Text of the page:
“But I had a right to know. And in a way I always have known. I’ve always felt like I’m an outsider, like I’m not really welcome here…”

“That’s not true. You’re our son and we love you.”

“No.” He pulled his hand back from her. “I’m not your son—not really. I need to know the truth. I need to know who I am.”

Again there was a long silence in which the only sound David could hear was the beating of his own heart. It was almost a relief when the silence was broken by his father. “Very well, David. We were going to tell you this when you were older. But it seems the time has come sooner than we’d anticipated…”

“Jon,” Jesanda interrupted, turning to him pleadingly. There was fear in her misty brown eyes; the fear of losing her only son. But she knew that the truth could be withheld no longer so she acquiesced, letting Jon continue. There was no going back now.

“Eight years ago I was part of a trade expedition to the mainland,” Jon said as David listened intently. “We met the Alazan traders at our rendezvous in the forest of Senrah. Everything went as planned and we the exchanged goods as usual. Afterward, when we were on our way back to the shore we heard something in the forest. At first I thought it was the call of some forest animal, but as it got louder we realized it was the cry of an infant. We followed the noise to its source and found, lying in a clearing and wrapped in a golden shawl…a baby.”

“Me,” David whispered.

Jon nodded. “Yes. To this day we don’t know who left you there or why. We spent hours searching, but there was no one within a radius of several miles. Eventually darkness began to fall. We knew we couldn’t leave you alone in the forest, so we took you with us back to New Haven. We returned to the mainland for the next few days, looking for signs of whoever might have left you. But there was nothing. It was a mystery.”

“So someone abandoned me…? Why would they do that?”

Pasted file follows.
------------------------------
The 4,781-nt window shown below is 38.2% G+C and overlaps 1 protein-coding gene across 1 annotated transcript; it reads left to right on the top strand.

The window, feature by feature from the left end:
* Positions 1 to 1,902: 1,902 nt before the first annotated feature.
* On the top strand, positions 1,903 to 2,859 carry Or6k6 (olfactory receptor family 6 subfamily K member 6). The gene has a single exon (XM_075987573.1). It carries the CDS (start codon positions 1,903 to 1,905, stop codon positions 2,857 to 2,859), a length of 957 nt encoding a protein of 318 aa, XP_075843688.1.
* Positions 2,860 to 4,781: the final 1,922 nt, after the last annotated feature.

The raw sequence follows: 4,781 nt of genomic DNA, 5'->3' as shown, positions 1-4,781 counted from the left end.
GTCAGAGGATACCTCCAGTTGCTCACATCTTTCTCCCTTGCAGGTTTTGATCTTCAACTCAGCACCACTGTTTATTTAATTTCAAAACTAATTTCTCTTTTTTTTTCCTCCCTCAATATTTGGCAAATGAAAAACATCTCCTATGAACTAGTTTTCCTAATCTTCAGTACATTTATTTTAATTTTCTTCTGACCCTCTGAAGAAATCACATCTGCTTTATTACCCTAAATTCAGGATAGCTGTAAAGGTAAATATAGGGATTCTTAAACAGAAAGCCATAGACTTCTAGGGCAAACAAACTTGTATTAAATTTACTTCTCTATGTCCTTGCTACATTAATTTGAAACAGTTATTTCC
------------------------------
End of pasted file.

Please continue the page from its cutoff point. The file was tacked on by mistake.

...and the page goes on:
Jesanda sat down on the edge of David’s bed. “We asked ourselves that a thousand times, David. But the truth is we may never know.”

“What happened then?”

“Well, obviously someone had to take care of you,” Jon said. “Your mother and I longed to have children, but we were unable…”

“Until fate delivered a beautiful little boy into our lives,” Jesanda said, her face lighting up with a proud smile. “It was the happiest time of our lives. We adopted you, pledging to take care of you and to raise you as our son.” She paused, carefully considering her words before she continued. “And David, in every way that matters, you are our son. I never want you to forget that.”

David didn’t know what to say.

“We knew this day would come,” Jon said. “We dreaded it. Maybe we should have told you sooner. Maybe that would have made it easier. We know how confusing this must be for you. We know that part of you will probably always be curious about your origin. And when you’re old enough, if you still want to set out and discover the truth for yourself, if that’s something you really have to do, then we won’t stand in your way.”

“But for now,” Jesanda said, “you have to know that we love you. That’s all that matters. You mean everything to us.”

David’s vision blurred. A teardrop tickled his skin as it rolled down his face and dripped off the edge of his chin. He didn’t know what to think anymore. But as his parents embraced him, he began to wonder if perhaps he’d been wrong. Perhaps this was his home after all, and he just hadn’t realized it.

It had been a fateful day and would take time to integrate what had happened and all that he had learned. In spite of this, he somehow assumed that life would return to normal. He was wrong. Life would never be the same again, as he would soon discover.


If you are eager to read more, The Key of Alanar is now available to buy on Amazon and multiple retailers in both paperback and ebook format. Visit the official launch page for buy links, background information and much more!